The Literary World System
Casanova is also surprisingly enamored of the great-man model of historical causation. Without du Bellay and Herder, apparently, literary history would have been completely different. Indeed, her whole account of the initial emergence of the international literary sphere, from the sixteenth through the eighteenth centuries, is sketchy and dubious. Her Francocentrism requires her to minimize Dante's De vulgari eloquentia, a defense of the vernacular that preceded du Bellay by two and a half centuries, as well as to obscure the monumental achievements of sixteenth-century Italian literature--Ariosto, Tasso, Machiavelli, Castiglione--that ultimately flowed from it. And far from English literary identity's emerging in competition with France during the eighteenth century (if anything, cultural admiration traveled the other way at the time), we already find the language being defended as equal to Latin, Spanish, French and Italian around the time of du Bellay--a truer picture of the international literary space that had already begun to emerge during the Renaissance. Indeed, for all her remarkable knowledge of global literary developments, Casanova is surprisingly, even laughably, ignorant of the English literary scene, asserting at one point that Shakespeare had not yet become canonical by the turn of the twentieth century (about two centuries too late) because he was considered "subversive." Given that Britain has been France's great rival for literary pre-eminence over the past 400 years, this ignorance is rather too perfectly ironic.
Still, the main thrust of Casanova's argument, which covers roughly the last century and a half, is unimpeachable. She has created a map of global literary power relations where none had existed, and she has raised a host of further questions. What exactly are the mechanisms and institutions of legitimation? Just how important, for example, are book reviewers like me and readers like you? How applicable is her model to power relations within individual countries? What kinds of self-betrayals, for example, does New York exact, and what kinds of resistance does it provoke, from writers from the American hinterland? How relevant is her model to the other arts? (Undoubtedly, very much so.) Most important, how relevant is it to the world of today? Casanova herself acknowledges, in a brief chapter that feels like a late insertion, that the system of literary internationalism governed from Paris may have already given way to one of commercial globalization controlled by mostly American publishing conglomerates. With the development of mass-produced, globally marketed literary product that mimics, as Casanova puts it, the style of Modernism--she mentions "world fiction" like the novels of Umberto Eco and David Lodge, to which one might add the many books that piggyback on established literary "brands" (The Dante Club, The Jane Austen Book Club, Anna in the Tropics, etc.)--true literature, like everything else of any value, may be on its way to being replaced by a clever simulacrum of itself.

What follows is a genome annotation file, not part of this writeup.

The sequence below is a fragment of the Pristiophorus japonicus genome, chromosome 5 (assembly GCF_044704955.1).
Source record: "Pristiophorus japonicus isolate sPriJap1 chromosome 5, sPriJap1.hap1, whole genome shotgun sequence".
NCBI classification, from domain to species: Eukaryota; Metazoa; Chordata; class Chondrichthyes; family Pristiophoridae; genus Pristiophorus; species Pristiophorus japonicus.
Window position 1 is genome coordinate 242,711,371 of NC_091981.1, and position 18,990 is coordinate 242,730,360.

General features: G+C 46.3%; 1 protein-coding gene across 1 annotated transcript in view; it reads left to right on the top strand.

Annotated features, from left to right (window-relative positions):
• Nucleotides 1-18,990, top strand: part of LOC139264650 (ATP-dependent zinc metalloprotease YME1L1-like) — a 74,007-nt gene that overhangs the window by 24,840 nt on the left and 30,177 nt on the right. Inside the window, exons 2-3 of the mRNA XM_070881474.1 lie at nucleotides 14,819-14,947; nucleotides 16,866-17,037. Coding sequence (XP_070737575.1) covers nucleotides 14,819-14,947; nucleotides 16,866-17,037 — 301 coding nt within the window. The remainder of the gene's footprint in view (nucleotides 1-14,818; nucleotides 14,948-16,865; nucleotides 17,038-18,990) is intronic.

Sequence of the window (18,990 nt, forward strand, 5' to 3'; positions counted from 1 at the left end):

But the most important question her book raises, for me at least, is simply this: Why are we so lame? Why is American culture, and the American intelligentsia in particular, so closed off from what's happening in the rest of the world? Why do we still need Paris to tell us what's going on (if we still even listen to it)? If anything, the situation is more dire than it used to be, when instability or repression in Europe supplied us with a steady stream of émigrés who acted as a bridge back to their former world. Susan Sontag used to play a similar role, but she no longer does, and no one's taken her place. The more we impose our image on the world, it seems, the more foreign the world becomes.